Carbon and Nitrogen Bubbles Can Make Cars 750 Pounds Lighter
MuCell revolves around the controlled injection of gas, such as carbon or nitrogen, into the injection molding process of plastic.
Concern for the environment and the rising gas prices have led many to look into more fuel efficient cars. We already have the hybrid, but manufacturers are using bubbles and magnesium to make cars lighter sometimes by as much as 750 pounds in order to make them more efficient.
By adding tiny bubbles of nitrogen or carbon gas to the normal injection-molding manufacturing process makes plastic that is just as sturdy, but up to 10 percent lighter, according to a report by TreeHugger. While it may not seem like much, that 10 percent can make quite a difference, potentially shaving 250 to 750 pounds off a vehicle.
The technology known as MuCell - was developed by researchers at MIT, and is now being considered by companies such as Ford and Cadillac. Ford is hoping to incorporate the MuCell-made plastic into all its vehicles by 2020, according to FastCompany.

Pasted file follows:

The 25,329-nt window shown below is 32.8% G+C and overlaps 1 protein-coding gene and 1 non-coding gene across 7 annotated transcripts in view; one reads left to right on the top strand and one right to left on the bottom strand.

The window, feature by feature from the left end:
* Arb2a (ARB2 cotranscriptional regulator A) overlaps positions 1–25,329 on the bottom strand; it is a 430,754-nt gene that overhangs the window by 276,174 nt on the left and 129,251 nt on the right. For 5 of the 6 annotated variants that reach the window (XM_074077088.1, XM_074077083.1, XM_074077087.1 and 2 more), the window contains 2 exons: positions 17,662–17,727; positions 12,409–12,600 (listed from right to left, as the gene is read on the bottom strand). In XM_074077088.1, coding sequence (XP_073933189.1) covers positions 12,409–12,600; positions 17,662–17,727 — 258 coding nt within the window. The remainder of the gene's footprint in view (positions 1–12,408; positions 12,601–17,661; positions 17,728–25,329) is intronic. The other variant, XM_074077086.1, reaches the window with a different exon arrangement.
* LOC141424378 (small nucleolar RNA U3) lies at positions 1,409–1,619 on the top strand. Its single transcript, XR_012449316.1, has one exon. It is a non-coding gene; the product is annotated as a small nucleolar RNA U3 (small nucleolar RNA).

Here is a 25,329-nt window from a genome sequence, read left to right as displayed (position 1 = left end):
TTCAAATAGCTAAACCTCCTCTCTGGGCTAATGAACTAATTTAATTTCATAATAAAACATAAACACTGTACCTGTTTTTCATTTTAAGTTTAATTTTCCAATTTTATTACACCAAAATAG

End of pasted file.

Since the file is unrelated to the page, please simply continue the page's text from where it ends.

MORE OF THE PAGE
While MuCell covers the plastic, researchers from the Fraunhofer AutoMOBILE Production Alliance have been looking into ways to make the metal parts of a car lighter. By replacing steel with magnesium, metal car parts could be made roughly 50 percent lighter, while retaining their strength.
For example, a car door made of magnesium weighs a little over 10 pounds, while the steel version weighs around 24 pounds. In addition, magnesium is available in large quantities worldwide, it can be molded and for similar structures, it has virtually the same properties as steel.
With the development of technologies such as these, lighter, more efficient cars may be available sooner than you realize.
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